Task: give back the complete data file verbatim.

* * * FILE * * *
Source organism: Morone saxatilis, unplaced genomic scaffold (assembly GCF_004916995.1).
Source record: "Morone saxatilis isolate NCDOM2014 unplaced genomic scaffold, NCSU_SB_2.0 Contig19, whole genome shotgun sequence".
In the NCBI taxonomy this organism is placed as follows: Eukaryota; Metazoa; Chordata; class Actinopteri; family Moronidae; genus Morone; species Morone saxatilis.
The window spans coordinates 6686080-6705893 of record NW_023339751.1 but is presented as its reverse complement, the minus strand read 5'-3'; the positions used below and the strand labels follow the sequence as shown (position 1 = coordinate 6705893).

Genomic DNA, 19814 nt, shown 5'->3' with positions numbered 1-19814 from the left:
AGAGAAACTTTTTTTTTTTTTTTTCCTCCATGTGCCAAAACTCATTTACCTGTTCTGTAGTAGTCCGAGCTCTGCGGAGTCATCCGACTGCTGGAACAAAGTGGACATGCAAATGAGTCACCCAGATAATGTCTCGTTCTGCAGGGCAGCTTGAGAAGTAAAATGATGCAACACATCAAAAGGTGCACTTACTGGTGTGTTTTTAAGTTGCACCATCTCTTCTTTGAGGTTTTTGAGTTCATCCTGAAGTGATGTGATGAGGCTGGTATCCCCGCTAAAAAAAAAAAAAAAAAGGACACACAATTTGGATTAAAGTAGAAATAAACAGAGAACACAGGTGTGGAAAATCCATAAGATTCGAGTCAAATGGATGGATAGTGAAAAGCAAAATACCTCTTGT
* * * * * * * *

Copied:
Source organism: Morone saxatilis, unplaced genomic scaffold (assembly GCF_004916995.1).
Source record: "Morone saxatilis isolate NCDOM2014 unplaced genomic scaffold, NCSU_SB_2.0 Contig19, whole genome shotgun sequence".
In the NCBI taxonomy this organism is placed as follows: Eukaryota; Metazoa; Chordata; class Actinopteri; family Moronidae; genus Morone; species Morone saxatilis.
The window spans coordinates 6686080-6705893 of record NW_023339751.1 but is presented as its reverse complement, the minus strand read 5'-3'; the positions used below and the strand labels follow the sequence as shown (position 1 = coordinate 6705893).

Genomic DNA, 19814 nt, shown 5'->3' with positions numbered 1-19814 from the left:
AGAGAAACTTTTTTTTTTTTTTTTCCTCCATGTGCCAAAACTCATTTACCTGTTCTGTAGTAGTCCGAGCTCTGCGGAGTCATCCGACTGCTGGAACAAAGTGGACATGCAAATGAGTCACCCAGATAATGTCTCGTTCTGCAGGGCAGCTTGAGAAGTAAAATGATGCAACACATCAAAAGGTGCACTTACTGGTGTGTTTTTAAGTTGCACCATCTCTTCTTTGAGGTTTTTGAGTTCATCCTGAAGTGATGTGATGAGGCTGGTATCCCCGCTAAAAAAAAAAAAAAAAAGGACACACAATTTGGATTAAAGTAGAAATAAACAGAGAACACAGGTGTGGAAAATCCATAAGATTCGAGTCAAATGGATGGATAGTGAAAAGCAAAATACCTCTTGT